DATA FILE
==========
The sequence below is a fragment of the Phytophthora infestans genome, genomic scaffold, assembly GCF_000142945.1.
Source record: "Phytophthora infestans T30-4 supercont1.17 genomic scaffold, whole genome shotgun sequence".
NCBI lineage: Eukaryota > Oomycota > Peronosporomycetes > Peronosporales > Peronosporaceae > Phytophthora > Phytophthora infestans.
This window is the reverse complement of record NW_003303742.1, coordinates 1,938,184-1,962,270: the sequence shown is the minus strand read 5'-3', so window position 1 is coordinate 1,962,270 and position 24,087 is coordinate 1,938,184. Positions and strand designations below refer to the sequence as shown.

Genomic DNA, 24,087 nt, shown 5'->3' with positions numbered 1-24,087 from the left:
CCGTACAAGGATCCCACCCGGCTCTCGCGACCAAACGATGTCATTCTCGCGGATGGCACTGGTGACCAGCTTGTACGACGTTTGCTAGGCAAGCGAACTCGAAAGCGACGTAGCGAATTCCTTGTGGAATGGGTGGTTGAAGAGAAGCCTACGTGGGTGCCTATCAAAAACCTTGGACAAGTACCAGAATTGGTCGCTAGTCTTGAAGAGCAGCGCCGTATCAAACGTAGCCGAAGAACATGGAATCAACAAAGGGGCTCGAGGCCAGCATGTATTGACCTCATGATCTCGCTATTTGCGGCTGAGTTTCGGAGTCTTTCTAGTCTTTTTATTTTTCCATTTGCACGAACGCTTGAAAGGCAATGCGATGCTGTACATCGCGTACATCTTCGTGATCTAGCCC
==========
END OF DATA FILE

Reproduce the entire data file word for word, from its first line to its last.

The sequence below is a fragment of the Phytophthora infestans genome, genomic scaffold, assembly GCF_000142945.1.
Source record: "Phytophthora infestans T30-4 supercont1.17 genomic scaffold, whole genome shotgun sequence".
NCBI lineage: Eukaryota > Oomycota > Peronosporomycetes > Peronosporales > Peronosporaceae > Phytophthora > Phytophthora infestans.
This window is the reverse complement of record NW_003303742.1, coordinates 1,938,184-1,962,270: the sequence shown is the minus strand read 5'-3', so window position 1 is coordinate 1,962,270 and position 24,087 is coordinate 1,938,184. Positions and strand designations below refer to the sequence as shown.

Genomic DNA, 24,087 nt, shown 5'->3' with positions numbered 1-24,087 from the left:
CCGTACAAGGATCCCACCCGGCTCTCGCGACCAAACGATGTCATTCTCGCGGATGGCACTGGTGACCAGCTTGTACGACGTTTGCTAGGCAAGCGAACTCGAAAGCGACGTAGCGAATTCCTTGTGGAATGGGTGGTTGAAGAGAAGCCTACGTGGGTGCCTATCAAAAACCTTGGACAAGTACCAGAATTGGTCGCTAGTCTTGAAGAGCAGCGCCGTATCAAACGTAGCCGAAGAACATGGAATCAACAAAGGGGCTCGAGGCCAGCATGTATTGACCTCATGATCTCGCTATTTGCGGCTGAGTTTCGGAGTCTTTCTAGTCTTTTTATTTTTCCATTTGCACGAACGCTTGAAAGGCAATGCGATGCTGTACATCGCGTACATCTTCGTGATCTAGCCC